A key player in the alleged bribery scheme that has ensnared state Sen. Malcolm Smith (D-Hollis) and Councilman Dan Halloran (R-Whitestone) pleaded guilty for his role in the alleged conspiracy on Tuesday.
Former Bronx Republican Chairman Joseph Savino pleaded guilty to bribery, conspiracy and wire fraud, in federal court in White Plains according to court records obtained by the Chronicle.
Savino admitted to taking $15,000 from an undercover FBI agent, and subsequently meeting with Halloran and a cooperating federal witness this past February.
A spokesman for U.S. Attorney Preet Bharara said Wednesday that prosecutors would not be issuing any statements regarding Savino’s plea.
Under his agreement with the government, Savino will, among other requirements, testify truthfully before any court proceedings at the request of the U.S. Attorney’s office, likely including the Smith-Halloran case; and file amended tax returns for the years 2005 to 2012.
He may be subject to prosecution for tax-related crimes, but no information given during any testimony can be used in any tax proceedings.
While the agreement does not protect Savino from prosecution for crimes unrelated to the current federal complaint, he also will not be prosecuted by the U.S. Attorney for anything but tax violations related to: the 2013 mayoral matter; benefits he received in return for official action in 2009; misappropriation of Bronx GOP funds over an approximately eight-year period between 2005 and 2013; and registering to vote in the Bronx while living in Rockland County.
Smith is accused of trying to bribe Savino and other Republican officials in an attempt to get his name on the Republican line for the city’s mayoral race this year.
Being a registered Democrat, Smith would have required the approval of three of the city’s five county Republican committees in the form of so-called “Wilson-Pakula” letters mandated under state law in order to get on the ballot of a different party.
Smith is alleged to have offered cash bribes and state funding for transportation projects in return for support.
Halloran is charged with receiving $45,000 in bribes to act as a go-between with Smith and GOP leaders, as well as other acts not directly linked to the senator.
While Savino could face up to 30 years in prison, the agreement allows the judge to take his level of cooperation into consideration when he is sentenced.
Former Queens County Republican Vice Chairman Vincent Tabone also has been charged in connection with the alleged scheme, as have former Mayor Noramie Jasmin and former Deputy Mayor Joseph Desmaret of upstate Spring Valley.
Vinoo Varghese, Halloran’s attorney, declined to comment in a response to an email from the Chronicle. Attorney Gerald Shargel, representing Smith, likewise did not respond to a request for comment.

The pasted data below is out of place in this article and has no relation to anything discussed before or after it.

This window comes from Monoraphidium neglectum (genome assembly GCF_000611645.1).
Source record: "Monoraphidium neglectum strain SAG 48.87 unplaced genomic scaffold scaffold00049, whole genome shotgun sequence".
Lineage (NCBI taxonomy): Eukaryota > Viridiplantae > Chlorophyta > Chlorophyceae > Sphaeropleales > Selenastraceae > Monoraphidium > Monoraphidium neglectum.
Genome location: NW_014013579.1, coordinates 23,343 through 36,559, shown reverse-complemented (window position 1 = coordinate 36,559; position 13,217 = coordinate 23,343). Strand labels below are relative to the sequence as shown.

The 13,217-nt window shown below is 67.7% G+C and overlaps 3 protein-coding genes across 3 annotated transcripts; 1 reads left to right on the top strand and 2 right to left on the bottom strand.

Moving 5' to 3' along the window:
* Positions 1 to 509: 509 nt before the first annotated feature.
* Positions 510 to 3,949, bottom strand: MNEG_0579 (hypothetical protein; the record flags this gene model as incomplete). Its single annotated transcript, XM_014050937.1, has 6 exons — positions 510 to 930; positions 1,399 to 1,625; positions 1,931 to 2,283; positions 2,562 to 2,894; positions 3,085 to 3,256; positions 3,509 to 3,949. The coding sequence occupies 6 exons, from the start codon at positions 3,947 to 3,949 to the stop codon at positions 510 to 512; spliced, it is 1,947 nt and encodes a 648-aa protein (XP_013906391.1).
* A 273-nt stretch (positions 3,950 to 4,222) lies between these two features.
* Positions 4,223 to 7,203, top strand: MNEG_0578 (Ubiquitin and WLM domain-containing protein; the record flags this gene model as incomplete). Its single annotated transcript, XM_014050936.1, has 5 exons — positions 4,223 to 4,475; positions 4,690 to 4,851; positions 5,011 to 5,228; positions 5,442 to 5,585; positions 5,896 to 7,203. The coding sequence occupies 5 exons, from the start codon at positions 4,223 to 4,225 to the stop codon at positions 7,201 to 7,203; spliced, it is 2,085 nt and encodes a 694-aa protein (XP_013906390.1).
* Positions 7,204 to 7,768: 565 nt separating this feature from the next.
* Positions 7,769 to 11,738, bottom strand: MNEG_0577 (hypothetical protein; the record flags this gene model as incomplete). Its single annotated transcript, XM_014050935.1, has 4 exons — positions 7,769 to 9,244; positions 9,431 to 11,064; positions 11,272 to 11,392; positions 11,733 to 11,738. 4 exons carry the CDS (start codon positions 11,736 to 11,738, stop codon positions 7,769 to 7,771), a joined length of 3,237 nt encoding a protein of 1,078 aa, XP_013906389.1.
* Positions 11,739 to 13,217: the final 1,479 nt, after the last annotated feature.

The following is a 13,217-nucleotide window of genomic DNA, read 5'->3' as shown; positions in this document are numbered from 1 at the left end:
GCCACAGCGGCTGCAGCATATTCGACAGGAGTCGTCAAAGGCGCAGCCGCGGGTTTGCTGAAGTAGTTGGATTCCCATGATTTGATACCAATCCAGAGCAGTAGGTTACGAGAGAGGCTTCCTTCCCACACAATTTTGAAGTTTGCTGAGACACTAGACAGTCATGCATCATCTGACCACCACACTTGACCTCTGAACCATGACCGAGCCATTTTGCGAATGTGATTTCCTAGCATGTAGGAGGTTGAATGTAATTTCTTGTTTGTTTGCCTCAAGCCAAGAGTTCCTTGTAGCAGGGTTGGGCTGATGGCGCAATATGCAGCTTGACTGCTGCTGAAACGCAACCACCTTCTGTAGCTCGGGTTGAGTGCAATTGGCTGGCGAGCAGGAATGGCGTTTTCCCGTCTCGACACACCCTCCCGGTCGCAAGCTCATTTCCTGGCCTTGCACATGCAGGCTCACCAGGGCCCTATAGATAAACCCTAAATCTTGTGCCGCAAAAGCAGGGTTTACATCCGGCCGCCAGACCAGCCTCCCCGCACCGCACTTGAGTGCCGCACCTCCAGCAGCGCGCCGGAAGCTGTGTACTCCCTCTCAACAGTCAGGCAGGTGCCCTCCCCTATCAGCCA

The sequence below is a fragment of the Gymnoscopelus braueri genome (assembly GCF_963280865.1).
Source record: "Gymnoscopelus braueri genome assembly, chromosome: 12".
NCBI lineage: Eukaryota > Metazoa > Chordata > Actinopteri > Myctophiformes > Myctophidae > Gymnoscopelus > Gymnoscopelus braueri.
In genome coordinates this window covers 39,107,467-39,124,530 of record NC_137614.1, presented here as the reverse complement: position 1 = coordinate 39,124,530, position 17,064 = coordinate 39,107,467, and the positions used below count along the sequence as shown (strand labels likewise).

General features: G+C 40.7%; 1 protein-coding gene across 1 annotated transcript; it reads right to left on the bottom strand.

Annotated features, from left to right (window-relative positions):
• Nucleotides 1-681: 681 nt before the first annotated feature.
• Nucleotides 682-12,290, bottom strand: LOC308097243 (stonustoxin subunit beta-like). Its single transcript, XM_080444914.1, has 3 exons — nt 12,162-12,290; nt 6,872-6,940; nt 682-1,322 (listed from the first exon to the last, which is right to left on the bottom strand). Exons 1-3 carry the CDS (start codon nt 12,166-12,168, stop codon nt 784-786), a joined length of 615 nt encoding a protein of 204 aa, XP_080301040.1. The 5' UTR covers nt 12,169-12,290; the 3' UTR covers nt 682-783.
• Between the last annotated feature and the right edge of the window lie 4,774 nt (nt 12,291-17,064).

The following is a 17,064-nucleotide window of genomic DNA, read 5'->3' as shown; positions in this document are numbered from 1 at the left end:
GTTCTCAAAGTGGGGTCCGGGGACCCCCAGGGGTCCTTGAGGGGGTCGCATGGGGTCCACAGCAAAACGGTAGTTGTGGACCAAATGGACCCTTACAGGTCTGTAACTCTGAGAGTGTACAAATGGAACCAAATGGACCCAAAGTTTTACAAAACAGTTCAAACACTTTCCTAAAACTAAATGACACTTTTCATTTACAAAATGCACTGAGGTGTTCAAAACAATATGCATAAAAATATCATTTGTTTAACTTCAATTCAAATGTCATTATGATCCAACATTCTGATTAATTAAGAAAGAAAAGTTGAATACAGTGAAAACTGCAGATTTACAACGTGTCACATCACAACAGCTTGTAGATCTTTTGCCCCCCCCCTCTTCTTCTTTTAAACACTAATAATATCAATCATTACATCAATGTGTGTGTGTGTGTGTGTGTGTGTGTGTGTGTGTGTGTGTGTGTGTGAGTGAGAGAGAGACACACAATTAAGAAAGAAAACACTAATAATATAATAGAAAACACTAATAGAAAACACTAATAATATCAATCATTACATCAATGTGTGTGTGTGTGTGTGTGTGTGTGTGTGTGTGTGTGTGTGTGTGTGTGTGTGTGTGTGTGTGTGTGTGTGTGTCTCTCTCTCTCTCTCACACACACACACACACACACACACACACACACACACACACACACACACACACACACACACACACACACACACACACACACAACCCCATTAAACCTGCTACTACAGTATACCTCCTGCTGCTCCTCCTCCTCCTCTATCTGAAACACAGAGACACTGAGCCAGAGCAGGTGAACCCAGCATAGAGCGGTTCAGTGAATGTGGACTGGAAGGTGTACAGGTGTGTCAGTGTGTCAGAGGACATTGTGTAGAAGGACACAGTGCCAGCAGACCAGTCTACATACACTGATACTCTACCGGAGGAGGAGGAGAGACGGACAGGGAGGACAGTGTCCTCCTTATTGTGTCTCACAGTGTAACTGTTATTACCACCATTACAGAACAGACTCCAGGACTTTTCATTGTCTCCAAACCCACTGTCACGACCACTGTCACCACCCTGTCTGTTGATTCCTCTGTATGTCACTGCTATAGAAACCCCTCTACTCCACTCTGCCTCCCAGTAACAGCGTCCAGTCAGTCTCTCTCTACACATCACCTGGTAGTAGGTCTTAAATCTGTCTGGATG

Attorneys Grant Lally and Deborah Misir of Mineola, LI, who are defending Tabone, have filed a 53-page motion to dismiss all charges against their client that is scheduled to be argued on Dec. 5.
In a telephone interview on Tuesday, they said that they are not concerned that Savino might possibly make statements damaging to their client.
“Apparently in his allocution [Savino] didn’t implicate our client in any wrongdoing, and I am confident that our motion to dismiss on Dec. 5 will be upheld and the case dismissed completely.”
Tabone is accused of accepting $25,000 outside of a Manhattan restaurant last Feb. 14.
The federal complaint alleges that at one point during their meeting Tabone frisked the undercover FBI agent to make sure he was not wearing a wire.
The government asserts that the agent was recording the conversation.
The crux of Tabone’s motion to dismiss, according to his legal team, is that the government has no basis for charging him under the statutes they cite in the complaint, particularly the “honest services” fraud provisions of state and federal law.
Misir said Tabone is neither an elected official nor was he paid for his position as party vice chairman. She and Lally claim, therefore, that the government cannot establish the fiduciary responsibility required under the law.
They also said that any applicable state law does not apply to Wilson-Pakula certificates.
Lally said that taking the government’s case at face value “which we don’t,” Bharara’s office theoretically could attempt to police the inner workings of any local Kiwanis clubs, Scout troops or other organizations run by volunteers.
“It’s a very flawed case,” Misir said.